The most common Spanish word for pineapple, piña, (PEE nya), (i.e., the piña in piña colada), is unfortunately close to a number of other Spanish words that have nothing to do with tropical fruit. Below is a list of words similar to la piña one should not ever mix up when speaking Spanish. The consequences could be unforeseeably disastrous.

Do not mix up these words
  • piña - pineapple

  • penar* – to punish or receive punishment (suffer)
    (yo) peno - I punish/suffer
    (tú) penas - you punish/suffer
    (vosotros) penais - you (informal, plural) punish/suffer
    (él/élla/Usted) pena - he/she/You punish/suffer
    (ellos/ellas/Ustedes) penan - They/You (plural) punish/suffer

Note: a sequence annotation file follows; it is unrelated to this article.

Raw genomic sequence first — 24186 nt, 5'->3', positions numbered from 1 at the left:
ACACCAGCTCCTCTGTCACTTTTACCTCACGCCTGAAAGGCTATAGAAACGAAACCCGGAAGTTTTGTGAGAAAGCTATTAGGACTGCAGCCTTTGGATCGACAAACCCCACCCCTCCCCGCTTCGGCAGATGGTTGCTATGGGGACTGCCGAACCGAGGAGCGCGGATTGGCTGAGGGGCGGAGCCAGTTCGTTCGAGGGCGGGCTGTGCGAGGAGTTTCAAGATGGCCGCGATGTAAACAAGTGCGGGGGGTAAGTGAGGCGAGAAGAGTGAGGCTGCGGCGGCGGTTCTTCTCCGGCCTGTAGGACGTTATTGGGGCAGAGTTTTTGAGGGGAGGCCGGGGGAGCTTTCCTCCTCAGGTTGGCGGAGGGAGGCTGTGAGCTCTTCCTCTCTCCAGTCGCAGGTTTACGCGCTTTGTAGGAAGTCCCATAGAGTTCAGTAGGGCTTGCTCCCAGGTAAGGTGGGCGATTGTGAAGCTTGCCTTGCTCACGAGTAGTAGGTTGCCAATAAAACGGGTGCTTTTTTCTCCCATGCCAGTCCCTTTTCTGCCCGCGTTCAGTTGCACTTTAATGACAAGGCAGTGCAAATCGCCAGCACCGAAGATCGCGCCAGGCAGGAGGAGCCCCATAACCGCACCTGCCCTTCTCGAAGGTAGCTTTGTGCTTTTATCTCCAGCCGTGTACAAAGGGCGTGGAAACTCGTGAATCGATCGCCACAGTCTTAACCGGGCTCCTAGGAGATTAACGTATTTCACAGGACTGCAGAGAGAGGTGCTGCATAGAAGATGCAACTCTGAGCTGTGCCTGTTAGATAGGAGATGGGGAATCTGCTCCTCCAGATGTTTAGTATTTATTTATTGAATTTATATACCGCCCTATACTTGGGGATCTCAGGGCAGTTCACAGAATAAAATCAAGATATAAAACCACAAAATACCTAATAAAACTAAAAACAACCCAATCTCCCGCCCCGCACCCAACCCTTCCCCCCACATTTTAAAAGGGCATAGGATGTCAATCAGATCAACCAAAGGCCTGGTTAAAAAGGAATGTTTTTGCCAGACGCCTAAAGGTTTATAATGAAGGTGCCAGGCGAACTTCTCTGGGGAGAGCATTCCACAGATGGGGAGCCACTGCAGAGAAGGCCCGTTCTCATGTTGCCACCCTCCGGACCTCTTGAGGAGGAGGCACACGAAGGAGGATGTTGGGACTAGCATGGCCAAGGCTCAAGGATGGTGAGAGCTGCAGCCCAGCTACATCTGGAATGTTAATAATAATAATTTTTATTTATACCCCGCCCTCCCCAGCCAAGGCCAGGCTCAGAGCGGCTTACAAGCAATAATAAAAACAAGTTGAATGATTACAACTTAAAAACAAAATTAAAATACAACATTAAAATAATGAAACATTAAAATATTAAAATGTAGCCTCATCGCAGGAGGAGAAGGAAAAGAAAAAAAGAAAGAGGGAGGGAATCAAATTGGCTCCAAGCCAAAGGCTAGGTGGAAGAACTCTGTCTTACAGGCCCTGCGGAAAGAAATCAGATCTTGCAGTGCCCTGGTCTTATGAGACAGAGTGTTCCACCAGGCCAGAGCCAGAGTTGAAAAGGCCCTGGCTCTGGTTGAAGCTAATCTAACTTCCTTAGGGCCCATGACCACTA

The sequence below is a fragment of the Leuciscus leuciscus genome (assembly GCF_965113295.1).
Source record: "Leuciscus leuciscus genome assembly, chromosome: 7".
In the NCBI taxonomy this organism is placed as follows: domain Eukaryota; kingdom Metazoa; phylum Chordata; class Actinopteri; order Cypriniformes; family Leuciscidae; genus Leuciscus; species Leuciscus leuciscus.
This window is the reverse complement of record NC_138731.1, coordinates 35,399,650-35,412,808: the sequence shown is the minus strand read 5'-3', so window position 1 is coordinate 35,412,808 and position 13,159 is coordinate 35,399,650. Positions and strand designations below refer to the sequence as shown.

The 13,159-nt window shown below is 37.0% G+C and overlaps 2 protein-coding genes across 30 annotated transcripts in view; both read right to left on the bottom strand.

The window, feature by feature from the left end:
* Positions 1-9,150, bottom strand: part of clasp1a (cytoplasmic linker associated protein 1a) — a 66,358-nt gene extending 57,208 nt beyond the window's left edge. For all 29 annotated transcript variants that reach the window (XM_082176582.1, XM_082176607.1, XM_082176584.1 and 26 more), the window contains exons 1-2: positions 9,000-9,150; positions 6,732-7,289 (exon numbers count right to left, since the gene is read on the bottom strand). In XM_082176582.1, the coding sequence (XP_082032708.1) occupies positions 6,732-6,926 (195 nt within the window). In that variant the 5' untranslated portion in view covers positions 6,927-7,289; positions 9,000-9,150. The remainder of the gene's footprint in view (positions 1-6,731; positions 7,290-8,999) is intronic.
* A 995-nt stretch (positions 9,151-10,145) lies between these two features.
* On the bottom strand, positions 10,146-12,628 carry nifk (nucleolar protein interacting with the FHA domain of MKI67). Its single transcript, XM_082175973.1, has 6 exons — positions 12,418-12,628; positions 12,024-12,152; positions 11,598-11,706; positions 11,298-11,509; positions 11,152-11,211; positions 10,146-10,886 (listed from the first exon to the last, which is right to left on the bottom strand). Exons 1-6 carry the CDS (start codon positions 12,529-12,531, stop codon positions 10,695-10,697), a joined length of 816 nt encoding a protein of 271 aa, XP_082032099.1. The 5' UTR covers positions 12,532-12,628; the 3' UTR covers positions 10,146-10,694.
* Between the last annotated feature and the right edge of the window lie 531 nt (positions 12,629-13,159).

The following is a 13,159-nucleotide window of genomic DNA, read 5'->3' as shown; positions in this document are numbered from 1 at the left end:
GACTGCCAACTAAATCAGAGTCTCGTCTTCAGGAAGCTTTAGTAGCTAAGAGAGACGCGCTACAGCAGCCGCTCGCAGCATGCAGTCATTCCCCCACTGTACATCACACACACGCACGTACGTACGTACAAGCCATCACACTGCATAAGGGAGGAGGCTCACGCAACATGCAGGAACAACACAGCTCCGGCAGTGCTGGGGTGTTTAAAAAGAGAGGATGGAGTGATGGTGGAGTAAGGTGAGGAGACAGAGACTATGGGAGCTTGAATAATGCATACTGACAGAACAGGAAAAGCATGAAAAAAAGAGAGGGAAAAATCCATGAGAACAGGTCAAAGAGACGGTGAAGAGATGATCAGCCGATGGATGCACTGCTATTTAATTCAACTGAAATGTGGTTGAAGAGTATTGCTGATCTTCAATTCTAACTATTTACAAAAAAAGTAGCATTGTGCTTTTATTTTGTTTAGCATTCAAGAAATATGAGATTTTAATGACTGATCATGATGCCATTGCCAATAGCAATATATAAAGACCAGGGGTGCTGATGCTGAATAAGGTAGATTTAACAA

la penasorrow, or penalty

  • el pino – pine, pine tree
    (hence) el pinar – pine grove

  • peinar – to brush/comb/style (as, hair)
    peina – (s)he combs/styles (as, hair)
    la peina – the hairstyle

  • la peña – group of friends, social club

  • la pinga – "prick" or "dick" (i.e., slang/offensive for penis)

  • el pene – formal/clinical word for penis

In addition to referring to pineapples themselves, piña also refers to any spiky, pineapple-like fruit,* such as that found in the center of the blue agave (also called maguey) cactus. Sugar from the blue agave's piña is used in the manufacture of tequila.

By the way, in Argentine Spanish, the word used for 'pineapple' is nearly the same as in French: (el) ananá, (vs. French l'ananas, which appears to bear a relationship to the English word banana).


- Personal experience,
- "banana", Merriam Webster Online (
- *Thanks to jmpz for the gentle clarification